In his first letter to Timothy he wrote a similar warning. 1Timothy 4:1 (ESV), "Now the
Holy Spirit expressly says that in later times some will depart from the faith by devoting themselves to deceitful spirits and teaching of demons, through the insincerity of liars whose consciences are seared."
These are sobering warnings. It matters what you believe. Doctrine does matter! I have never seen a time in my lifetime when our doctrine, what we believe, what we embrace as truth, is more important than it is today. Our greatest safeguard against false doctrine and teaching is to personally know the Scriptures. To be familiar with what the Bible teaches. I don't want to minimize the public preaching or teaching of the Bible as we are doing right now. That is my calling. But there is no substitute for each of us giving ourselves to the personal reading and study of the Scriptures. Remember Paul's commendation of the Jews in Berea? Upon their arrival in that city Paul and Silas entered the synagogue to preach the gospel. In Acts 17:11 (ESV) Luke writes, "Now these Jews were more noble than those in Thessalonica; they received the word with all eagerness, examining the Scriptures daily to see if these things were so." These Jews to whom Paul and Silas preached the gospel got their Bibles out and checked out Paul's message! We would do well to follow their example today.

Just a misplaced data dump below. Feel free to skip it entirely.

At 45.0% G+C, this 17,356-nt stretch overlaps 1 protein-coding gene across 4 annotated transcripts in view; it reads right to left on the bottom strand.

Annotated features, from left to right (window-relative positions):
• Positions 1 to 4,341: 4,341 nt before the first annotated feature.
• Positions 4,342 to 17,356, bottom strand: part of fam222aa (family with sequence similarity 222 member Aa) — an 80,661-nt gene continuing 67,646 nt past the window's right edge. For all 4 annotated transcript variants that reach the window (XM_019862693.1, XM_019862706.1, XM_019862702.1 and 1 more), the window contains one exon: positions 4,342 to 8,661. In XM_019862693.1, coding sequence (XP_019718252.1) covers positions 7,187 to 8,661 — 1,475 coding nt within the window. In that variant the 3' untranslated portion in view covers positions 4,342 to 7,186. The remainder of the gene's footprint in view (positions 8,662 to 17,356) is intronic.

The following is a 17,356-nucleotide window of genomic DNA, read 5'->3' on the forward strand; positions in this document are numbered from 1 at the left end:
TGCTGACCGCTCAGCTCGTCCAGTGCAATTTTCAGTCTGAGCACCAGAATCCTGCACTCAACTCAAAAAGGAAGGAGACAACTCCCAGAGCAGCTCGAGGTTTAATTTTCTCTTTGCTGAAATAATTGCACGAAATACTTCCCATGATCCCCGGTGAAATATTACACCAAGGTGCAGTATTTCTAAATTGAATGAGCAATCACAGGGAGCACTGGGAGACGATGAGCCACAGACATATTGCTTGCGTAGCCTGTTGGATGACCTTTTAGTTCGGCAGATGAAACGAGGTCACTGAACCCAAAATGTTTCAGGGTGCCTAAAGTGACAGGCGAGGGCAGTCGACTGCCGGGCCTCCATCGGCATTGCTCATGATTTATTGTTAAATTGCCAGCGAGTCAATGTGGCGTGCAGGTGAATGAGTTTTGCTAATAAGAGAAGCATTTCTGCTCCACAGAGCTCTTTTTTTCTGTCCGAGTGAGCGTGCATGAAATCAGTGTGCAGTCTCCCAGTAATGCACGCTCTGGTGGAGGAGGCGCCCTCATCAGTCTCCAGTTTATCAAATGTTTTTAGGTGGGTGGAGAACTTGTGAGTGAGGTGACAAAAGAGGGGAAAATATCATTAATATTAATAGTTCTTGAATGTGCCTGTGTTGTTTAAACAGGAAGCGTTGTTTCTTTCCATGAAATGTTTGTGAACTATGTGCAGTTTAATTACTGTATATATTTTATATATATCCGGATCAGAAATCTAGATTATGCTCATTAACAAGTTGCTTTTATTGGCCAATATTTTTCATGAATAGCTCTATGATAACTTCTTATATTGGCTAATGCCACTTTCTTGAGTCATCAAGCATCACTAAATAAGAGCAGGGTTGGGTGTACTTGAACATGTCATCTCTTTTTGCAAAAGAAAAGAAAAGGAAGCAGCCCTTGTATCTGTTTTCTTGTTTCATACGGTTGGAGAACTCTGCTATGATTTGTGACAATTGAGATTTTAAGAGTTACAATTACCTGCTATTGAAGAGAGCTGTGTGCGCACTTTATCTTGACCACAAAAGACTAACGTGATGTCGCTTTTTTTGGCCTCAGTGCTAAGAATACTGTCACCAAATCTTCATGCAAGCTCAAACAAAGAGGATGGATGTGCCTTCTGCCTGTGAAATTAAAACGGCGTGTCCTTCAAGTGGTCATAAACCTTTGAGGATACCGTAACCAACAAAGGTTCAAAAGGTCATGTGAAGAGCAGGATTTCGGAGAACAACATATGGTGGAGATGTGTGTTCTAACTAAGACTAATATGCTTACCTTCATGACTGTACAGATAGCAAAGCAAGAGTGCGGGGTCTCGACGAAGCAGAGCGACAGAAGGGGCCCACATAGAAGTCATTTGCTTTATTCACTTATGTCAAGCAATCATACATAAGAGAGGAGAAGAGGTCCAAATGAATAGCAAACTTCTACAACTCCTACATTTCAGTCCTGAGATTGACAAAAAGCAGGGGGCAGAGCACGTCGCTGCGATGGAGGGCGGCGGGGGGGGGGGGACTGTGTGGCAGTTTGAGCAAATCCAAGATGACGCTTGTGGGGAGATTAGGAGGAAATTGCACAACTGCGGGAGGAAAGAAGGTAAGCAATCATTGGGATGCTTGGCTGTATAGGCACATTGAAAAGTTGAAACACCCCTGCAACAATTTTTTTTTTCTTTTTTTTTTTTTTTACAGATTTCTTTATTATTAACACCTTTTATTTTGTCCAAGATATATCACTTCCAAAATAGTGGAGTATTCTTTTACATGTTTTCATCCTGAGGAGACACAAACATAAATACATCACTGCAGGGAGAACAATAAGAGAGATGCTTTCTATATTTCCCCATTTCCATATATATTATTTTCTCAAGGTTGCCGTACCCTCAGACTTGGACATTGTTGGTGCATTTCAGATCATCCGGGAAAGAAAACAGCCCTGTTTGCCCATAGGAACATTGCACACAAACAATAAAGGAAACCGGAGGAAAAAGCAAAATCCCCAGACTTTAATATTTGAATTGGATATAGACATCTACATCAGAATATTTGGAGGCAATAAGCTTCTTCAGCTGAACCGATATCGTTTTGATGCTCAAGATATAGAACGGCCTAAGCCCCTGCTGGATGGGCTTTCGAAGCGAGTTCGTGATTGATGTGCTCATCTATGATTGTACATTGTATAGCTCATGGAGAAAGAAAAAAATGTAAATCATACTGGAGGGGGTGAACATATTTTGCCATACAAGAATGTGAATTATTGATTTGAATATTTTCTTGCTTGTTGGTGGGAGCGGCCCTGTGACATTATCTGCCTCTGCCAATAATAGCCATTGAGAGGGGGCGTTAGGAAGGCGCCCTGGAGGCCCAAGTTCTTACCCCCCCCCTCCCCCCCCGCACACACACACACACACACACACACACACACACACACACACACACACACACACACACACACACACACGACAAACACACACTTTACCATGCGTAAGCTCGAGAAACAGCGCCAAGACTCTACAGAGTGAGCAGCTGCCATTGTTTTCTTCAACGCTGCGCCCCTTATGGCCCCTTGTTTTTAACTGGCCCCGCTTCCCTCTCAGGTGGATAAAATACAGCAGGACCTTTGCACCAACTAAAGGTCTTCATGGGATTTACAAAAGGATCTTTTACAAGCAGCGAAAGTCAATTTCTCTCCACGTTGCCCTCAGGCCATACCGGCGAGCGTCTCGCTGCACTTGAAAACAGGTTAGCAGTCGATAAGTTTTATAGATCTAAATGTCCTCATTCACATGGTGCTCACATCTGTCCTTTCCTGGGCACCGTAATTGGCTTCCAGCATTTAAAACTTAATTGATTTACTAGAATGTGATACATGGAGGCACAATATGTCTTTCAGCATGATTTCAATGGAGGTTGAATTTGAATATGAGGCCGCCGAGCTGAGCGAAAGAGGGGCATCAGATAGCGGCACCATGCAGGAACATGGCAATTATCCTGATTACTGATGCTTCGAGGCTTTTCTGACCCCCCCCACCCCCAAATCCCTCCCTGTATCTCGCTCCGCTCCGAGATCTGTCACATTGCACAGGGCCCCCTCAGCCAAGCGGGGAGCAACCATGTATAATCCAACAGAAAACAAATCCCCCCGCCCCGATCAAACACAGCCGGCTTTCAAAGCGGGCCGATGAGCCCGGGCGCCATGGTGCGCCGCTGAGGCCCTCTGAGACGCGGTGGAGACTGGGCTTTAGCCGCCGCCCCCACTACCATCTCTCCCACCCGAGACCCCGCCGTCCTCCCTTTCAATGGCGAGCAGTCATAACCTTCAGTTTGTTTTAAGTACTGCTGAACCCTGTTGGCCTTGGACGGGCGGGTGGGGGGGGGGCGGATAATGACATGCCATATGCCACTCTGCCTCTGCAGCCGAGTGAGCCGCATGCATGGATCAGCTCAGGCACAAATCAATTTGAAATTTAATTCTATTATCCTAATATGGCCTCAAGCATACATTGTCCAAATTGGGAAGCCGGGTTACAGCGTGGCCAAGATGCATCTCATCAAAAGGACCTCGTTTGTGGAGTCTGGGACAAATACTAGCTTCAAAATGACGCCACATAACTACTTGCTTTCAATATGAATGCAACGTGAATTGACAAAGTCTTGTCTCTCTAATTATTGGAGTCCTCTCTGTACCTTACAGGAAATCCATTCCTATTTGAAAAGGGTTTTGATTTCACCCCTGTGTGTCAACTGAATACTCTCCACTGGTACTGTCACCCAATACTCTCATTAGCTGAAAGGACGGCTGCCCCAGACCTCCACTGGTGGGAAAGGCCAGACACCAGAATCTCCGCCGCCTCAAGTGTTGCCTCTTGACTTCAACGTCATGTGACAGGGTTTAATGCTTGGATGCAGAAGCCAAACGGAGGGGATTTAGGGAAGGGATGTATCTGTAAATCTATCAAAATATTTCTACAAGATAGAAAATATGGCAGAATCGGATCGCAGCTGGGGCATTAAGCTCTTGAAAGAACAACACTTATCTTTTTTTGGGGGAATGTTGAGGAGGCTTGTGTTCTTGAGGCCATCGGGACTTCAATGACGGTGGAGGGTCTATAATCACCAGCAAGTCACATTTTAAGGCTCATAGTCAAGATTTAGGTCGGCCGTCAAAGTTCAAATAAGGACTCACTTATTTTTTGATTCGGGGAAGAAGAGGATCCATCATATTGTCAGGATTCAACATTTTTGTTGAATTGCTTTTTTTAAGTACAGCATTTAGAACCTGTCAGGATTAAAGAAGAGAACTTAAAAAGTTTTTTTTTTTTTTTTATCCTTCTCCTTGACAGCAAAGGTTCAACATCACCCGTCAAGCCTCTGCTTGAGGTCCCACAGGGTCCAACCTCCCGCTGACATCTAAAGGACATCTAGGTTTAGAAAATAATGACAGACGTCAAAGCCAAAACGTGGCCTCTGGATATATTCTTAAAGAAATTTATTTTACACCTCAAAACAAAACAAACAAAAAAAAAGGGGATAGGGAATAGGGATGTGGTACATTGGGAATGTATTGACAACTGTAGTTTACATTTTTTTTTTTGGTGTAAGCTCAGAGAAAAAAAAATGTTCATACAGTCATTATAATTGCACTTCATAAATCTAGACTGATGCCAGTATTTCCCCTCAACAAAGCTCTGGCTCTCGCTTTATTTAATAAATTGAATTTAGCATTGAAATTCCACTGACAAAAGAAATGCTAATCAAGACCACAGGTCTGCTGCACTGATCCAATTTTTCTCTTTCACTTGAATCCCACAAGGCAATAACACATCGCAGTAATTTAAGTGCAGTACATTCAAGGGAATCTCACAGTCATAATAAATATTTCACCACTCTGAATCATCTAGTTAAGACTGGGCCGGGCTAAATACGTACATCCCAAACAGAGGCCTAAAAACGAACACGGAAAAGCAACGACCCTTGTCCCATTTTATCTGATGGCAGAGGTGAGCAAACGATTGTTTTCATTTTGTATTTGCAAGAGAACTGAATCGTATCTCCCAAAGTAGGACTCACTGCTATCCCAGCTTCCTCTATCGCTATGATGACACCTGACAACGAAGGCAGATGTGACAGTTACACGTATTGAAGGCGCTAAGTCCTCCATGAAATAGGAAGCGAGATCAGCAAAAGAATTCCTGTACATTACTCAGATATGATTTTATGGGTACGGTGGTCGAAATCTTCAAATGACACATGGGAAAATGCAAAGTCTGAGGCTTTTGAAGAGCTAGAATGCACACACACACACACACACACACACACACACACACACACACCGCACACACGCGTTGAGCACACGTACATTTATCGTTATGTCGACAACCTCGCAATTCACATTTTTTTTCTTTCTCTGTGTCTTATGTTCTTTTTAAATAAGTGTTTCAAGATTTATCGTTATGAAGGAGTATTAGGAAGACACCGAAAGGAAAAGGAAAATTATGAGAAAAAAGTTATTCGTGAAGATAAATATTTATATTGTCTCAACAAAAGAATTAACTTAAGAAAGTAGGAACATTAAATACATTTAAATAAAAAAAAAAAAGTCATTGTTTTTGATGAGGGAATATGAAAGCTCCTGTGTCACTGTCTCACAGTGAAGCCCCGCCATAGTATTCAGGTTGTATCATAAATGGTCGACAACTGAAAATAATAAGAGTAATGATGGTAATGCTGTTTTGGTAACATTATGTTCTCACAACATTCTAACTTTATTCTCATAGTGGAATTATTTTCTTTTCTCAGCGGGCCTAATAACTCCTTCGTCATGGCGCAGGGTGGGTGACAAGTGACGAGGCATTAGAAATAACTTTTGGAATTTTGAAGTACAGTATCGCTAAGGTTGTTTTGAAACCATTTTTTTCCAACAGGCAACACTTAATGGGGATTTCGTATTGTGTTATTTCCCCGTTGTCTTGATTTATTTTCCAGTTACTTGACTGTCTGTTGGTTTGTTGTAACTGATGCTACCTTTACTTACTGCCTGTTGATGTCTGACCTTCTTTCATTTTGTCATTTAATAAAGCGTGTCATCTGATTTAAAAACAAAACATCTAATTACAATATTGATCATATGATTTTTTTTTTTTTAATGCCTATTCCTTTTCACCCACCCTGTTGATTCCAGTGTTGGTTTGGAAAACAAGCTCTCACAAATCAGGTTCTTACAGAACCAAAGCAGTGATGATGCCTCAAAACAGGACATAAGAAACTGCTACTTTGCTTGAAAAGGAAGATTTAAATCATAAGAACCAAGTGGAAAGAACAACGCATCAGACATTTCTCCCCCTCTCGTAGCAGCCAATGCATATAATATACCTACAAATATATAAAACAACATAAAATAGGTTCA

The purpose of the Bible. It tells us what to believe, our doctrine. Secondly, the Bible tells us how to live. Scripture is profitable, Paul writes, "for correction, and for training in righteousness," verse sixteen. Again a negative and a positive. This time Paul gives the negative first, "correction." This refers to the Scriptures correcting our conduct. The Bible is given to us to help us live right. And when we get out of line it will correct our behavior if we read it, meditate on it, apply it and obey it.